Acts 17:23
Parallel Verses
New American Standard Bible
"For while I was passing through and examining the objects of your worship, I also found an altar with this inscription, 'TO AN UNKNOWN GOD.' Therefore what you worship in ignorance, this I proclaim to you.

King James Bible
For as I passed by, and beheld your devotions, I found an altar with this inscription, TO THE UNKNOWN GOD. Whom therefore ye ignorantly worship, him declare I unto you.

Darby Bible Translation
for, passing through and beholding your shrines, I found also an altar on which was inscribed, To the unknown God. Whom therefore ye reverence, not knowing him, him I announce to you.

World English Bible
For as I passed along, and observed the objects of your worship, I found also an altar with this inscription: 'TO AN UNKNOWN GOD.' What therefore you worship in ignorance, this I announce to you.

Young's Literal Translation
for passing through and contemplating your objects of worship, I found also an erection on which had been inscribed: To God -- unknown; whom, therefore -- not knowing -- ye do worship, this One I announce to you.

Acts 17:23 Parallel
Commentary
Barnes' Notes on the Bible

For as I passed by - Greek: "For I, coming through, and seeing, etc."

And beheld - Diligently contemplated; attentively considered ἀναθεωρῶν anatheōrōn. The worship of an idolatrous people will be an object of intense and painful interest to a Christian.

Your devotions - τὰ σεβάσματα ta sebasmata. Our word devotions refers to the "act of worship" - to prayers, praises, etc. The Greek word used here means properly any sacred thing; any object which is worshipped, or which is connected with the place or rites of worship. Thus, it is applied either to the gods themselves, or to the temples, altars, shrines, sacrifices, statues, etc., connected with the worship of the gods. This is its meaning here. It does not denote that Paul saw them engaged in the act of worship, but that he was struck with the numerous temples, altars, statues, etc., which were reared to the gods, and which indicated the state of the people. Syriac, "the temple of your gods." Vulgate, "your images." Margin, "gods that ye worship."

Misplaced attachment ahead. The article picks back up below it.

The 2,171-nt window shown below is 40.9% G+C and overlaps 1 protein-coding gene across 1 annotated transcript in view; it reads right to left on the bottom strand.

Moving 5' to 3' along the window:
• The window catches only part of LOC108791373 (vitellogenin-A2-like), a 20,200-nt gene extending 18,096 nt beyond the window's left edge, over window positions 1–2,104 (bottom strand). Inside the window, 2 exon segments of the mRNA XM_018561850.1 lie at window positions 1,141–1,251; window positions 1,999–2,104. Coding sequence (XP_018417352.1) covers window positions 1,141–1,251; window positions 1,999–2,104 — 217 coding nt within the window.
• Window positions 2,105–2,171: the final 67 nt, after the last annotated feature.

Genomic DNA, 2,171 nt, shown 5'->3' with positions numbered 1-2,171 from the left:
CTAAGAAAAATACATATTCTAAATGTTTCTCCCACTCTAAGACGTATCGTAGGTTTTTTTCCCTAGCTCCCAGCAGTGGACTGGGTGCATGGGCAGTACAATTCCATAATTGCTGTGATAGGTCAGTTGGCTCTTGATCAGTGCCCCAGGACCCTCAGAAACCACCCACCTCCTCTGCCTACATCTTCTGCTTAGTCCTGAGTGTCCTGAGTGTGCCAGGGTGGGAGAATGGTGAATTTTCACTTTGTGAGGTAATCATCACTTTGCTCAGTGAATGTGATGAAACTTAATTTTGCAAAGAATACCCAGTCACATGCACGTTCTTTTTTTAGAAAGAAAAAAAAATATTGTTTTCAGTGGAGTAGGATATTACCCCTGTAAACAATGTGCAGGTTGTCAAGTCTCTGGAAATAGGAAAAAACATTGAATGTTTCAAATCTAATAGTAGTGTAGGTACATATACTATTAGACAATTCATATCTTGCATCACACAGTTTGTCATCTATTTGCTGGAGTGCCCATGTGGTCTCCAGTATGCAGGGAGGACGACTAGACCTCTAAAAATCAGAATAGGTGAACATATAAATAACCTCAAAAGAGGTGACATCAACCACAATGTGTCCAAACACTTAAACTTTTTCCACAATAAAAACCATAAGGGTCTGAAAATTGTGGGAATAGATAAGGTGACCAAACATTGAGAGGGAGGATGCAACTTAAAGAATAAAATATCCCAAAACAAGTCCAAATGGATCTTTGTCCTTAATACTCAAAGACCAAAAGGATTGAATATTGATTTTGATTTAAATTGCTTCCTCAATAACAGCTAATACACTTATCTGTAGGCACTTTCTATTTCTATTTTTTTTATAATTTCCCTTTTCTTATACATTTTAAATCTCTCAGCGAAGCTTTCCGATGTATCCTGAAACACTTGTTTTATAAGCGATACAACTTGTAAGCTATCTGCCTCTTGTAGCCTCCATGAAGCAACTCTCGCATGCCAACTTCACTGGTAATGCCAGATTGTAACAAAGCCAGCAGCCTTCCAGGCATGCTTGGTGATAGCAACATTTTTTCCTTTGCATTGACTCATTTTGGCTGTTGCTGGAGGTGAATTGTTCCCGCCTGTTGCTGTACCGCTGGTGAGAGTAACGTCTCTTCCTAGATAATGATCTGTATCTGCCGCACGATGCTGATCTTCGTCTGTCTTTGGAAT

I found an altar - An altar usually denotes "a place for sacrifice." Here, however, it does not appear that any sacrifice was offered; but it was probably a monument of stone, reared to commemorate a certain event, and dedicated to the unknown God.

To the unknown God - ἀγνώστῳ Θεῷ agnōstō Theō. Where this altar was reared, or on what occasion, has been a subject of much debate with expositors. That there was such an altar in Athens, though it may not have been specifically mentioned by the Greek writers, is rendered probable by the following circumstances:

(1) It was customary to rear such altars. Minutius Felix says of the Romans, "They build altars to unknown divinities."

(2) the term "unknown God" was used in relation to the worship of the Athenians. Lucian, in his Philopatris, uses this form of an oath: "I swear by the unknown God at Athens," the very expression used by the apostle. And again he says (chapter xxix. 180), "We have found out the unknown God at Athens, and worshipped him with our hands stretched up to heaven, etc."

(3) there were altars at Athens inscribed to the unknown gods. Philostratus says (in Vita Apol., Romans 6:3), "And this at Athens, where there are even altars to the unknown gods." Thus, Pausanius (in Attic., chapter i.) says, that "at Athens there are altars of gods which are called the unknown ones." Jerome, in his commentary Titus 1:12, says that the whole inscription was, "To the gods of Asia, Europe, and Africa; to the unknown and strange gods."

(4) there was a remarkable altar raised in Athens in a time of pestilence, in honor of the unknown god which had granted them deliverance. Diogenes Laertius says that Epimenides restrained the pestilence in the following manner: "Taking white and black sheep, he led them to the Areopagus, and there permitted them to go where they would, commanding those who followed them to sacrifice τῶ προσήχοντι θεῷ tō prosēkonti theōto the god to whom these things pertained or who had the power of averting the plague, whoever he might be, without adding the name and thus to allay the pestilence. From which it has arisen that at this day, through the villages of the Athenians, altars are found without any name" (Diog. Laert., book i, section 10). This took place about 600 years before Christ, and it is not improbable that one or more of those altars remained until the time of Paul. It should be added that the natural inscription on those altars would be, "To the unknown God." None of the gods to whom they usually sacrificed could deliver them from the pestilence. They therefore reared them to some unknown Being who had the power to free them from the plague.